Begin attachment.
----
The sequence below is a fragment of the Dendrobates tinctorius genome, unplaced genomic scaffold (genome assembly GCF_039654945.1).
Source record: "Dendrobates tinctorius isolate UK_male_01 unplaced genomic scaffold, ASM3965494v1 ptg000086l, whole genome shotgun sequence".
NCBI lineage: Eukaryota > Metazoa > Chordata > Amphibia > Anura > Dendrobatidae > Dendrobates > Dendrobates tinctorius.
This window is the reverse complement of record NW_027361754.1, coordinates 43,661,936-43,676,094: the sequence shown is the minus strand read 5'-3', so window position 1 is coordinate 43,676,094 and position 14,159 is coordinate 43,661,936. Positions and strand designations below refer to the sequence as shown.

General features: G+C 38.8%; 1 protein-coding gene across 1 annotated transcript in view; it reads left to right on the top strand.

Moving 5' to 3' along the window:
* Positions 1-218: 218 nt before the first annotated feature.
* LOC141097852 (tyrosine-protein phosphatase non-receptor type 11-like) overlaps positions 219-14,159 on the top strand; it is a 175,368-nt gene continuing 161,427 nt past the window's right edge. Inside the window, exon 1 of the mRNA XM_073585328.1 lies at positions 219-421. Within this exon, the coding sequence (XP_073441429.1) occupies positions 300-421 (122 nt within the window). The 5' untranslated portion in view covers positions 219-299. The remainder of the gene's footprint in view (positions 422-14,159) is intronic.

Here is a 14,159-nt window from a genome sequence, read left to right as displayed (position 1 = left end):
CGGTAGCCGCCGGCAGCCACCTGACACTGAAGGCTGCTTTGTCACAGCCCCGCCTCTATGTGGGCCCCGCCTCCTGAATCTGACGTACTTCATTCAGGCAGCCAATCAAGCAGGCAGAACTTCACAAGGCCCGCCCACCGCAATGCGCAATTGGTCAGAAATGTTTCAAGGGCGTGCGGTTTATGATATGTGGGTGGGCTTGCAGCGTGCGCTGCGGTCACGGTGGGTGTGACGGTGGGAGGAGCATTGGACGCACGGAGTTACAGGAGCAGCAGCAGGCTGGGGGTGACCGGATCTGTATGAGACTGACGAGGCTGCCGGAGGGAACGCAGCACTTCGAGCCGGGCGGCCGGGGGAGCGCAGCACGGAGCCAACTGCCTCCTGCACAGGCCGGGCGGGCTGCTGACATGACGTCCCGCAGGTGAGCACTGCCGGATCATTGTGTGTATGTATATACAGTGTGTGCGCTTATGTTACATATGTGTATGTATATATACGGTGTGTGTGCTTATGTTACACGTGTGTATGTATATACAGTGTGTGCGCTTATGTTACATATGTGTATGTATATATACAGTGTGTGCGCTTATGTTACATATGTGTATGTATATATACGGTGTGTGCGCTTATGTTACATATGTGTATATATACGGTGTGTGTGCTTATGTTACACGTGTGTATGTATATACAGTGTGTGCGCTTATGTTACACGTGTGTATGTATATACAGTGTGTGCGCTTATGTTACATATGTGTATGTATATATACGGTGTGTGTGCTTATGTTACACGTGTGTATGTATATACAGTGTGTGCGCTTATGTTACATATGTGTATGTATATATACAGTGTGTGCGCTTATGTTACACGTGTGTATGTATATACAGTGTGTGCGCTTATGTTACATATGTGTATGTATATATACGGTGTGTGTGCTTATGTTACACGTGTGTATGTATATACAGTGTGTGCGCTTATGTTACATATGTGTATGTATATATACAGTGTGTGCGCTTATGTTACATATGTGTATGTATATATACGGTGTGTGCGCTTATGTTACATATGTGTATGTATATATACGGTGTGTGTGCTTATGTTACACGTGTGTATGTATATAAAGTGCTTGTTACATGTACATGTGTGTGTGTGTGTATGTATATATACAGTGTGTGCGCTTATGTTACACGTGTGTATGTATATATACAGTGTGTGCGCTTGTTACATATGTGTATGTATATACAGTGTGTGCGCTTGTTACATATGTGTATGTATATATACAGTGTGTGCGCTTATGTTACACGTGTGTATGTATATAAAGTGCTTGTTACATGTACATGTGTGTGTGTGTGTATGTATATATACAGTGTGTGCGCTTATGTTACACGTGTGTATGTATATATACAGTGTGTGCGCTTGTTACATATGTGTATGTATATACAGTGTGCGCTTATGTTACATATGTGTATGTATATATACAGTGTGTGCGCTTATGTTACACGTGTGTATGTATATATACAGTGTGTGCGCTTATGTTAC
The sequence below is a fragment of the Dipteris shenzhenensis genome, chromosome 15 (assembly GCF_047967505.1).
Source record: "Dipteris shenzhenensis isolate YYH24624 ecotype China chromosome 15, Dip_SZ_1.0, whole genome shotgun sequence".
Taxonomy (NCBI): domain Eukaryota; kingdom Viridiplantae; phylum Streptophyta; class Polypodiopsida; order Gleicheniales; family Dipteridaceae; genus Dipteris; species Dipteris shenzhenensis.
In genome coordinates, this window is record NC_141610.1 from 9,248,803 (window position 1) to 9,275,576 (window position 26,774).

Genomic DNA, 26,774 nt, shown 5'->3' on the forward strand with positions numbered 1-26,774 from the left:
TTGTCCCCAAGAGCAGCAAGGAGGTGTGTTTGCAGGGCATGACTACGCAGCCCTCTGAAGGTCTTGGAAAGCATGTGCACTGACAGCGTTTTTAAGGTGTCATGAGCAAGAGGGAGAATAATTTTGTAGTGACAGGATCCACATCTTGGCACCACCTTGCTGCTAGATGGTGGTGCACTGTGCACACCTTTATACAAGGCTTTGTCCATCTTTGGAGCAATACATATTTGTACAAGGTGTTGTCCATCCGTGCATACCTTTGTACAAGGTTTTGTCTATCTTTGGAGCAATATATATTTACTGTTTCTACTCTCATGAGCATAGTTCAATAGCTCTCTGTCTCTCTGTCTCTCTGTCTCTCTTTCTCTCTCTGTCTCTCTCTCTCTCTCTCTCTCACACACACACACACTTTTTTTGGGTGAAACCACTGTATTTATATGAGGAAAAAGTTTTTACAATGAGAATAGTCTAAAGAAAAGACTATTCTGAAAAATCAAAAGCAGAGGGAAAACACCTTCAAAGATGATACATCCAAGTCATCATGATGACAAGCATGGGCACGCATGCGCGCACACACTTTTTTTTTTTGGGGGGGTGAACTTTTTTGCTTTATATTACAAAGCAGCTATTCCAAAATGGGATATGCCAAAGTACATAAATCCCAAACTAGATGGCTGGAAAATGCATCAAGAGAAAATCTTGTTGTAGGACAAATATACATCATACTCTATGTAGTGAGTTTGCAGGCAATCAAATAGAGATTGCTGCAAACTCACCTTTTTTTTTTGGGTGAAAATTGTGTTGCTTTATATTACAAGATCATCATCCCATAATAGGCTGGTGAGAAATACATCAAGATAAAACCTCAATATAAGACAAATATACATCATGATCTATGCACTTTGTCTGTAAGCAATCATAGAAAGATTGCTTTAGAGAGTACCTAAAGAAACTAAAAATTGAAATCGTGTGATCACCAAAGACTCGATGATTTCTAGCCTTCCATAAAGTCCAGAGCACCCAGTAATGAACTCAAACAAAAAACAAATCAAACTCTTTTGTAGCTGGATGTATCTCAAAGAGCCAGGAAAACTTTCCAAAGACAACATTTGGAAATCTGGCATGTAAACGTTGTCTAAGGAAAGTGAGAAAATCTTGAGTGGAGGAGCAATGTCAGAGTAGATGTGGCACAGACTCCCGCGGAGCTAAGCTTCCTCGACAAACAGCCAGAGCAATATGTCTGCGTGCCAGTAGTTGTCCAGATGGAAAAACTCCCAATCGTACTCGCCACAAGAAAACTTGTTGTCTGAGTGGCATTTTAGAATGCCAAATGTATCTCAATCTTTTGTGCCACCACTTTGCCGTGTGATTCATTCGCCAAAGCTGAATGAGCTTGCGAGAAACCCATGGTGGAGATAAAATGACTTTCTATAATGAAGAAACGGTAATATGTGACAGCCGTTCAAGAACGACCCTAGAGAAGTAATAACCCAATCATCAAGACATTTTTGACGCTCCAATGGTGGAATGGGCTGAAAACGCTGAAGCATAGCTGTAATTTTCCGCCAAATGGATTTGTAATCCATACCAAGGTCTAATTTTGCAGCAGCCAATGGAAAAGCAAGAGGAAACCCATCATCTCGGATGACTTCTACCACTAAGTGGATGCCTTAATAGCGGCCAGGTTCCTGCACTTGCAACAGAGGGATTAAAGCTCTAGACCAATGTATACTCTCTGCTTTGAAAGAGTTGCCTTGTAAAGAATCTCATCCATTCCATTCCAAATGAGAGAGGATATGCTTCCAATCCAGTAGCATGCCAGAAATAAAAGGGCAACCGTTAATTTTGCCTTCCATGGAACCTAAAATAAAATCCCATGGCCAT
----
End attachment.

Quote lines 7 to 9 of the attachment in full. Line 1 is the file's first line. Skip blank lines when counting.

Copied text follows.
* Positions 1-218: 218 nt before the first annotated feature.
* LOC141097852 (tyrosine-protein phosphatase non-receptor type 11-like) overlaps positions 219-14,159 on the top strand; it is a 175,368-nt gene continuing 161,427 nt past the window's right edge. Inside the window, exon 1 of the mRNA XM_073585328.1 lies at positions 219-421. Within this exon, the coding sequence (XP_073441429.1) occupies positions 300-421 (122 nt within the window). The 5' untranslated portion in view covers positions 219-299. The remainder of the gene's footprint in view (positions 422-14,159) is intronic.

Here is a 14,159-nt window from a genome sequence, read left to right as displayed (position 1 = left end):